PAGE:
A conversation between Latinos Unidos de New Hampshire members Juan Caravallo and Hector Veletes 12 years ago blossomed into a longstanding city event that raises money for college-bound students. Last year the Latino Festival brought in $35,000 in scholarship money.
Alejandro Urrutia, president of Latinos Unidos de New Hampshire, hopes to raise more money at the 12th annual Latino Festival, which will be held at Veterans Memorial Park in Manchester on Saturday, Aug. 20, from noon to 8 p.m.
“Some very good, very talented students [don’t get the scholarships],” he said. “It is something we like to be able to offer more of but we need to get more sponsors.”
Each year the festival draws between 5,000 and 10,000 attendees. Last year an estimated 8,000 took part in the celebration, despite heavy rain that morning.
Food is an important part of the festival, Urrutia said, noting that cuisine from Latin and Central America, including dishes from Honduras, El Salvador, Guatemala, Mexico and Colombia, will be sold at the event.
“It’s probably easier to tell you what foods I won’t like there than what I like,” Urrutia said. “I like everything.”
Such traditional dishes as tamales (meat wrapped in corn leaves or plantain leaves topped with red or green chili sauce) are common to all Latino countries.
“The leaves keep [the tamales] moist,” Urrutia said, adding that he expects Mexican chiliquiles (meat served with hot sauce and sour cream), Colombian empanadas and papusas, a Central American variation on the tortilla, made with meat or cheese, to be served at the event. Jarritos, a Mexican soda, and Agua de Jamaica, water infused with hibiscus flower, will also be available for purchase.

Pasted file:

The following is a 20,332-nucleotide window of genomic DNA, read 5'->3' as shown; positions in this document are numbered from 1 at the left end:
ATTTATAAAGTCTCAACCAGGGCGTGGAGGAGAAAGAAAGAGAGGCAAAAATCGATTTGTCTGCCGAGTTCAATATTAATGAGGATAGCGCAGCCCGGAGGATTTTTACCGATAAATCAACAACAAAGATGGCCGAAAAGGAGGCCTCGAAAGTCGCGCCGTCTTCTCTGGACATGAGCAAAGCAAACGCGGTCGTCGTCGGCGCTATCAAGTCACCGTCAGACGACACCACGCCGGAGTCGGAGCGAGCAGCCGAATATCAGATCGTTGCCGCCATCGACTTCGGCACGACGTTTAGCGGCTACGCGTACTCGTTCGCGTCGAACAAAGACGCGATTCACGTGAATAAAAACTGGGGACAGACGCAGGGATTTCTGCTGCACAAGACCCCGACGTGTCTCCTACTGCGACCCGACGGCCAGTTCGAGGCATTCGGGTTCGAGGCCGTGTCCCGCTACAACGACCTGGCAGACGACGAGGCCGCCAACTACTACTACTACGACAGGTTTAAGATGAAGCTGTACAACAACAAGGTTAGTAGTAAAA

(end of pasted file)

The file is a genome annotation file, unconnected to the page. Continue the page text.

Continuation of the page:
Many Latino cultures will be represented in the festival’s entertainment. Among the performers will be popular Mexican singer Veronica Robles, Ecuadoran bachata band Grupo Fuerza Quichelence, Fulton Vaz and the Taller Borinqueño Dancers. Another performer will welcome audience members on stage to try the popular dance-exercise zumba. Diego Cataño, president of the Colombian Association of New Hampshire, has been tapped to serve as festival marshal.
“From noon to 7:30 p.m. there is going to be activity on that stage,” Urrutia said.
Representatives from the Small Business Administration will be present at the event, as Urrutia said a lot of talented Latinos come to America without knowing how to open a business of their own. “In these times of economic uncertainty, for many people a good option is to open their own business … [the Small Business Administration] is a great asset,” he said. The New Hampshire Alliance for Immigrants and Refugees and the Girls Scouts of America will also participate in the event.
Urrutia noted the most important reason to host such an event in the city is to allow different Latino cultures to be showcased.
“We are seen as one group, but in reality we are a very diverse group … we are different not only in the way we speak but the folklore and culture backgrounds,” he said. “[The festival] is a way to show that diversity.”
Urrutia said the celebration also helps improve public perception of the Latino community.
“It’s sad to say but many times when Latinos are in the newspaper or on TV it’s because something happened, something not associated with a positive event,” he said. “There are a lot of bad things that happen in every community and it doesn’t matter where people come from.”
“We want to show [the community] that things like that are not just a stereotype of the Latinos and we want to show them something positive,” he said. “The Latino festival has never had any incidents — it brings people together, Latino and non-Latino.”